Have you ever taken a moment or two to think about your gut health? The science is still very new, but the world of gut health is a hugely exciting frontier. With digestive issues on the rise due to processed foods, over sanitisation and more sedentary lifestyles, we really need to step up and listen.
We chat to The Gut Stuff who are on a mission to bring awareness of all the interesting stats and information about our guts. Founded by Lisa and Alana Macfarlane and India Wardrop, they’ve found (working alongside the Twin Research department at King's College, London) that even if you share 100% DNA with another, your guts will have different microbiota which explains why bodies behave so differently to each other.
In a nutshell: Not all diets and lifestyles are right for everyone. You need to listen, learn and love your body - both inside and out - to find what really works to your digestive health’s benefit.
Start listening to your gut and check out The Gut Stuff’s top tips on managing the health of your gut below:
The Gut Stuff: Top tips on managing your gut health
Gut health is linked to pretty much everything including mental health, heart health and immunology. And microbiomes could be new key to how we look at, study and commercialise health and wellbeing.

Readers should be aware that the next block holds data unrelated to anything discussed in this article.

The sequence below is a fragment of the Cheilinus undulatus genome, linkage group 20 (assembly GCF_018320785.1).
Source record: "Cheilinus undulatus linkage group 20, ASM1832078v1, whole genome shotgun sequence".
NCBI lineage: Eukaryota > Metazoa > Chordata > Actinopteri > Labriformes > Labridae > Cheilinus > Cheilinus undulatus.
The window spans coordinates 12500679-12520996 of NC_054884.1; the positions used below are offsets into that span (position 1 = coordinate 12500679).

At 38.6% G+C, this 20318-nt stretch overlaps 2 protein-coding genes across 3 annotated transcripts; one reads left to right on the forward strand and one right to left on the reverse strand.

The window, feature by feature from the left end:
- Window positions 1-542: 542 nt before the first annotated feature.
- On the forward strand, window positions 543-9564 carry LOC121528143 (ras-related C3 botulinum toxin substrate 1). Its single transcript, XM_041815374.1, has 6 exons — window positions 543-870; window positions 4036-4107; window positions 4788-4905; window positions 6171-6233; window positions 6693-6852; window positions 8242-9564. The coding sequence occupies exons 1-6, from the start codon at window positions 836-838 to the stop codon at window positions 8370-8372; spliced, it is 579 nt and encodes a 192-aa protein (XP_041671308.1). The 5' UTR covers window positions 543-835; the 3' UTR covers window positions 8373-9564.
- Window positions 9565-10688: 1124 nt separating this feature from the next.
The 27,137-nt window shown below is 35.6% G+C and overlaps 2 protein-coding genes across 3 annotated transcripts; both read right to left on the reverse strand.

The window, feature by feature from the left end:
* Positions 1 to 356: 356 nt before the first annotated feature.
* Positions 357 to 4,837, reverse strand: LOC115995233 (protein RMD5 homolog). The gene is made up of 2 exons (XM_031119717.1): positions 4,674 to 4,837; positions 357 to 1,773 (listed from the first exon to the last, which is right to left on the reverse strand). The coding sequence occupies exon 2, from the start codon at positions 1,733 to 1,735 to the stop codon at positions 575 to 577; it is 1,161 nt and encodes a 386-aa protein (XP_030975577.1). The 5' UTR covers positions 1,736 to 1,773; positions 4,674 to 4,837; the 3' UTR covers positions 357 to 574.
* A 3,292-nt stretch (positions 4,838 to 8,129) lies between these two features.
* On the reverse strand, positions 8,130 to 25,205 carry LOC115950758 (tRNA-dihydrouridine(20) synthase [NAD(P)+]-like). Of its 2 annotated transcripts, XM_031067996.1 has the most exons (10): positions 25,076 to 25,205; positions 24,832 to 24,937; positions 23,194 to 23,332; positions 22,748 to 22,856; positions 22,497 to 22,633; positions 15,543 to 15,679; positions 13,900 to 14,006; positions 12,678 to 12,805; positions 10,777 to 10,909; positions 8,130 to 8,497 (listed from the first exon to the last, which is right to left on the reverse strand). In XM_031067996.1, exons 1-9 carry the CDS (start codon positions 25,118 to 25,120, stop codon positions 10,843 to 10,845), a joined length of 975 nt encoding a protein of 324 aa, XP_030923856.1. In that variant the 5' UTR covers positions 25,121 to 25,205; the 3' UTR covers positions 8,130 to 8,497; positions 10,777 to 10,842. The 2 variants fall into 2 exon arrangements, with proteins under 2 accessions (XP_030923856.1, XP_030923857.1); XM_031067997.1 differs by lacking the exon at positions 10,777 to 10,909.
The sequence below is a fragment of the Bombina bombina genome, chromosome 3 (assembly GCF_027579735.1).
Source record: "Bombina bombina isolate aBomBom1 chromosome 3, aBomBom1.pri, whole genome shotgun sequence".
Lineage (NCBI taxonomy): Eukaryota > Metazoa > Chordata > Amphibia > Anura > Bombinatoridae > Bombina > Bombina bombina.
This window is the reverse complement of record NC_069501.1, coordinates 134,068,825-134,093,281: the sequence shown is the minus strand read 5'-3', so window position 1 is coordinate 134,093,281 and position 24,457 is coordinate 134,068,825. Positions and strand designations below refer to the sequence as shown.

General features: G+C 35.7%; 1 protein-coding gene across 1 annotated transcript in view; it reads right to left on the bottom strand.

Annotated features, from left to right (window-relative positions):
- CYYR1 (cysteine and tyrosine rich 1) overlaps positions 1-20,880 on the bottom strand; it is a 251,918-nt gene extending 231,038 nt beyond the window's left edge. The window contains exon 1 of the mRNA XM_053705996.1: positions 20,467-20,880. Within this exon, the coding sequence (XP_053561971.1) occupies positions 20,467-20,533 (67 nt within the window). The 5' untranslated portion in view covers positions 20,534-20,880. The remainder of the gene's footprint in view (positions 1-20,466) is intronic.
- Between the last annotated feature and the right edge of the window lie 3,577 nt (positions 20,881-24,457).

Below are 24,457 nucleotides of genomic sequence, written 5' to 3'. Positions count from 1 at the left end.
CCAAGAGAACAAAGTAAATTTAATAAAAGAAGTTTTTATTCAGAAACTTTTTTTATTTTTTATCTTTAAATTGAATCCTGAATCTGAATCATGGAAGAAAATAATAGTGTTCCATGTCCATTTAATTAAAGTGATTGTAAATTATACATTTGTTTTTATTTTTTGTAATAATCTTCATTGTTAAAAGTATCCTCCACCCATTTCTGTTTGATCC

If we as identical twins have exactly the same DNA and only 30-40% the same microbiome in our digestive system, this proves everyone is unique and we’re going to have to start thinking critically for ourselves what we put in our bodies.
What works for your friends/a certain influencer or even your mum might not work for you, so at The Gut Stuff we want to banish the fads and nonsense... and empower YOU to make your own decisions. Trust your gut and all!
Whilst the science is still catching up and we’re still figuring it all out, there are some general tips that are super simple that you can try to improve your gut health (clue: they aren’t about restriction and food intolerance tests that don’t work!).
Top tips on managing your gut health
Chew, chew & chew again:
Do you chew enough? What happens in your mouth is a fundamental part of digestion. Chewing mechanically breaks down your food into smaller pieces and the time you spend chewing allows the digestive enzymes in your mouth to further breakdown your food.
You need to chew your food 20-30 times before you swallow to make sure it is properly broken down to make less work for your gut and your gut bugs.
Science now shows that stress, anxiety and depression can have a direct affect on your microbiome and how well your gut works - and vice versa! Did you know there is a neural and physical connection that runs from your brain all the way through to your gut? This is the Vagus nerve, it’s like the M25 with lots of lanes running in both directions to allow signals to travel from brain to gut and gut to brain, clever, huh?!